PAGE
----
Five Myths About the “Rapture” and the “Left Behind” Industry | Carl E. Olson | CWR
On the (short) history, (bad) theology, and (continuing) appeal of premillennial dispensationalism
This year has marked a sort of second coming of “the Rapture”. On June 29th, HBO launched a new series, "The Leftovers", based on the 2011 novel of the same title, written by Tom Perrotta, which follows the struggles of various characters living in the aftermath of the sudden disappearance of millions of people. “And then it happened,” states the novel's Prologue, “The biblical prophecy came true, or at least partly true. People disappeared, millions of them at the same time, all over the world.” The twist is that Perrotta apparently uses the Rapture as a plot device, but does not adhere to the dispensationalist belief system which features the Rapture (more on that below).
The recent movie, “The Remaining”, however, is completely dedicated to the “left behind” theology, as co-writer and director Casey La Scala explains:
And ever since I was a kid, I wondered what would happen if the Rapture were to happen and all of the sudden we were in seven years of hell. So, I went through Revelations and I got to the sixth trumpet, in which the Abyss is opened and the demons are released, and I said, ‘There it is!’ ... In the process of writing The Remaining, once I was sure the project would stand up to an evangelical base, I did a lot of work on making sure the rules of the Rapture were biblically accurate.
If La Scala really did refer to The Apocalypse as “Revelations”, then readers will be forgiven for questioning the depth of his research and knowledge of Scripture. Then again, being “biblically accurate” has never been a strong suit of the “left behind” theology (again, more on that below).
And then there is the new “Left Behind” movie, in theaters this coming Friday, starring Nicholas Cage (yes, he's still acting—or at least appearing in movies). The verbiage is boilerplate and sensational, a combination that has been an essential part of Rapture fiction since British author Sydney Watson published a trilogy of end times novels a hundred years ago—Scarlet and Purple (1913), The Mark of the Beast (1915), and In the Twinkling of an Eye (1916):
In the blink of an eye, the biblical Rapture strikes the world. Millions of people disappear without a trace. All that remains are their clothes and belongings, and in an instant, terror and chaos spread around the world.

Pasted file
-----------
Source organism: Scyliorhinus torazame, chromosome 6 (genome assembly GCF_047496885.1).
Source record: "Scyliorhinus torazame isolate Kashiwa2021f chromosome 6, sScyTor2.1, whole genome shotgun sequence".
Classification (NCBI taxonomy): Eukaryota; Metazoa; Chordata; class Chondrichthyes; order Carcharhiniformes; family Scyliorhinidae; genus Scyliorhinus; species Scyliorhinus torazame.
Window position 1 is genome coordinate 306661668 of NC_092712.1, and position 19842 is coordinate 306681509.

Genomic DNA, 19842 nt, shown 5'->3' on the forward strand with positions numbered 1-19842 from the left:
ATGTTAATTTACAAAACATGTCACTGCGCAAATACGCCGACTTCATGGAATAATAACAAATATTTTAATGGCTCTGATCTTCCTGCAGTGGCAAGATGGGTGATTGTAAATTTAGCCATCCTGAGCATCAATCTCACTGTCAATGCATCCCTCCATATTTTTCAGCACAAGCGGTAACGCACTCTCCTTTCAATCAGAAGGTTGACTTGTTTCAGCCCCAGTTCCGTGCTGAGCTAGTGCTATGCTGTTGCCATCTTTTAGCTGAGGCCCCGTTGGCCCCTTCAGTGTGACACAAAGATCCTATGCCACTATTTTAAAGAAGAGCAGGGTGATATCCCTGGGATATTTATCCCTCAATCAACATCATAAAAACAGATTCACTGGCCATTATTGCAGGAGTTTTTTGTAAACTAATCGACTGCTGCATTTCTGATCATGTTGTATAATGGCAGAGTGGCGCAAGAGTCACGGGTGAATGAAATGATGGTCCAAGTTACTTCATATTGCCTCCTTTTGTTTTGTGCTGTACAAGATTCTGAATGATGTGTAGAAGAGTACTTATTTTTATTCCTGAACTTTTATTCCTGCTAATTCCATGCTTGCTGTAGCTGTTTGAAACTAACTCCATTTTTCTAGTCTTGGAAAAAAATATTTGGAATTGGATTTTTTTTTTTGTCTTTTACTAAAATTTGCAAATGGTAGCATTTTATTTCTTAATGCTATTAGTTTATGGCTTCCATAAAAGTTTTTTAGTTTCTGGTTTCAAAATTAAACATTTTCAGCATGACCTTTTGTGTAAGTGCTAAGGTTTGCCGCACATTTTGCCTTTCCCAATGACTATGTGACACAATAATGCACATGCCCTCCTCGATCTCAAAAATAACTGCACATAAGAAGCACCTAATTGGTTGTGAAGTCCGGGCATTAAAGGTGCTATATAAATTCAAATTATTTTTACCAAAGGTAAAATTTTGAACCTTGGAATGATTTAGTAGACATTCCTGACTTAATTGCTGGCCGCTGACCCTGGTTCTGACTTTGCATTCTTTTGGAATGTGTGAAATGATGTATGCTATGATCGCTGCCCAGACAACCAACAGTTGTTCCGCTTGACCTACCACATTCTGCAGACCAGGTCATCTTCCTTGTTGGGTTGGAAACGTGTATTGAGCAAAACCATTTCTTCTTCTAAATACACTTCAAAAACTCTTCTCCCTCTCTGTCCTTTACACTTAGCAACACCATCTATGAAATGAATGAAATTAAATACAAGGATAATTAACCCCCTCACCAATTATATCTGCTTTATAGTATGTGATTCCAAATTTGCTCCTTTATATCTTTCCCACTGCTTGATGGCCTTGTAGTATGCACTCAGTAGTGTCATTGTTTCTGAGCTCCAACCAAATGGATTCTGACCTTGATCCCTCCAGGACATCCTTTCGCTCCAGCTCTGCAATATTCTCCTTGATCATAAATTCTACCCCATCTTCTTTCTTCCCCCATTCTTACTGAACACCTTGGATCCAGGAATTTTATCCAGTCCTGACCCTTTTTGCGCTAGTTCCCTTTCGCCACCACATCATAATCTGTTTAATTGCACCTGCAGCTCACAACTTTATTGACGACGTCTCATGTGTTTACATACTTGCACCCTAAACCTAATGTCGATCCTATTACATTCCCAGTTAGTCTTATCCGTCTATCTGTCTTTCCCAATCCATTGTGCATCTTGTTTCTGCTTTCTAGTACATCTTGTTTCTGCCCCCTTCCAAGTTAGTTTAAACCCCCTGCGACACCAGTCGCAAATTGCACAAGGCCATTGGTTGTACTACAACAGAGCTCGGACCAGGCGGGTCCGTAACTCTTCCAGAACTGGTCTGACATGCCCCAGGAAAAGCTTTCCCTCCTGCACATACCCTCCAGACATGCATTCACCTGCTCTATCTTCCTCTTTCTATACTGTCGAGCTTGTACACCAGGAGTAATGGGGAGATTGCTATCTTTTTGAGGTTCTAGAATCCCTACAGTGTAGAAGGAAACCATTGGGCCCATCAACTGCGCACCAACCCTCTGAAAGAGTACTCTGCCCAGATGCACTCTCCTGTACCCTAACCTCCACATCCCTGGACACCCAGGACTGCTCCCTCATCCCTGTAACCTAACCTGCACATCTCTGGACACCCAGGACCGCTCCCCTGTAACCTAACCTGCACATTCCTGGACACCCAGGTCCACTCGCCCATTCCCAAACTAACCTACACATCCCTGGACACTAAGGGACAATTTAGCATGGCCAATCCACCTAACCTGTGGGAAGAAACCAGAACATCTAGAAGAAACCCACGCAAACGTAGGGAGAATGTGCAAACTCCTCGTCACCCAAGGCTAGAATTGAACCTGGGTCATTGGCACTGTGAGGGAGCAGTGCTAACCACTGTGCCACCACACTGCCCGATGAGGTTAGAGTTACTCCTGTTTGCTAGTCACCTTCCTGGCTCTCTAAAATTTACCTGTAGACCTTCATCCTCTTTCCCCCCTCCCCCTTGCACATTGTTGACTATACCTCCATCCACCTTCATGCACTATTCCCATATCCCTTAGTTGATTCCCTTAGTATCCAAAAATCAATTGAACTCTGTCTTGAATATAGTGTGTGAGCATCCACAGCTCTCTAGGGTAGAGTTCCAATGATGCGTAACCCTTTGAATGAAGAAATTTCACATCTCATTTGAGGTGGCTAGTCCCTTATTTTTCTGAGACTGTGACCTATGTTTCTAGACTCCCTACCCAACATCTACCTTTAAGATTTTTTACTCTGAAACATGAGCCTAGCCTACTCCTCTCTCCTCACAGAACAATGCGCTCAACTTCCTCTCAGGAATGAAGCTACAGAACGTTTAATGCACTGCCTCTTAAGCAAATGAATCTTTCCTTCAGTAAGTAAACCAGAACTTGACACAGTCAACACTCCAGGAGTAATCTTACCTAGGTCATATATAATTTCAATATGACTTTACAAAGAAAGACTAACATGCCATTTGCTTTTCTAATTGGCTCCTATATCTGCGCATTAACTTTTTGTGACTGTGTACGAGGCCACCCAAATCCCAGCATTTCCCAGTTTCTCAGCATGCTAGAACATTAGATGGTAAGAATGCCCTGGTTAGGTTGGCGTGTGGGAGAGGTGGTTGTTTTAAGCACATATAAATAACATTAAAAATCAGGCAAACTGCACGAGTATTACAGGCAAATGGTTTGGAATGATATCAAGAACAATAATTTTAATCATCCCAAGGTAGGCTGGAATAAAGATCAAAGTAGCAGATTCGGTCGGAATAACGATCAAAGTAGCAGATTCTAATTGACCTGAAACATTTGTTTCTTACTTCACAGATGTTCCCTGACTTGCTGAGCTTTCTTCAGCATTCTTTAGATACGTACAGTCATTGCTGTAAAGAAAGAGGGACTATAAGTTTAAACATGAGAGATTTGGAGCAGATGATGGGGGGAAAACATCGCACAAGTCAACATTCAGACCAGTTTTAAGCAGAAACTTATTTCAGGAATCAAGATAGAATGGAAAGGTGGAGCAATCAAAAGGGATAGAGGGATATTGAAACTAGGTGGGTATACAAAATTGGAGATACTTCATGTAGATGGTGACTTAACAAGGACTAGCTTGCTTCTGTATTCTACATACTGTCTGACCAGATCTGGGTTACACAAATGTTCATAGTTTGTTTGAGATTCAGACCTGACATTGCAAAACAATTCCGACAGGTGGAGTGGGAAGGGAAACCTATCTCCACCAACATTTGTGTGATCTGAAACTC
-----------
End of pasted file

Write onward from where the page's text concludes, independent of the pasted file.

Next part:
With all of this eschatological excitement in the pop culture air, it's not surprising that I've received e-mails and questions about the newest round of Rapture roulette. The biggest question is simply, “Are the 'Left Behind' books and movies compatible with Catholicism?” Others follow. I addressed those and many, many other questions several years ago in my first book, Will Catholics Be Left Behind? A Catholic Critique of the Rapture and Today's Prophecy Preachers (Ignatius Press, 2003; e-book). I also write a number of articles about the “Left Behind” phenomenon, including pieces about the unoriginal nature of the Tim LaHaye/Jerry B. Jenkins novels, a short history of the “left behind” theology, a comparison of dispensationalism and Catholicism, and a rather scathing review of the Glorious Appearing, the twelfth Left Behind novel.
With that in mind, I am reposting an article I wrote in late 2003 for Crisis magazine, which examines five of the central myths, or misunderstandings, about the Rapture and related matters. I've not updated it (for example, there are a total of sixteen Left Behind novels, and they have sold around 65 million copies in all), but the main points are still just as good today as they were then.
Three years ago I mentioned to a Catholic friend that I was starting to work on a book critiquing the Left Behind novels and premillennial dispensationalism, the unique theological belief system presented, in fictional format, within those books. “Why?” she asked, obviously bewildered. “No one really takes that stuff seriously.”
That revealing remark merely reinforced my desire to write that book, Will Catholics Be “Left Behind”? (Ignatius, 2003). Other conversations brought home the same point. Far too many people, including a significant number of Catholics, do not recognize the attraction and power of this Fundamentalist phenomenon. Nor do they appear to appreciate how much curiosity exists about the “end times,” the book of Revelation, and the “pretribulation Rapture”—the belief that Christians will be taken up from earth prior to a time of tribulation and the Second Coming. In addition, I hoped to pen the sort of book I wish that I, as a Fundamentalist, could have read while studying and approaching, by fits and starts, the Catholic Church.
In the course of writing articles, giving talks, and writing the book, I have encountered a number of questions and comments—almost all from Catholics—that indicate how much confusion exists about matters of eschatology, not to mention ecclesiology, historical theology, and the interpretation of Scripture. The five myths I present here summarize many of those questions, and I seek to provide basic and clear answers for them.
“The Left Behind books represent a fringe belief system that very few people take seriously.”
Exactly how many copies of the Left Behind books must be sold before the theology they propagate can be taken seriously?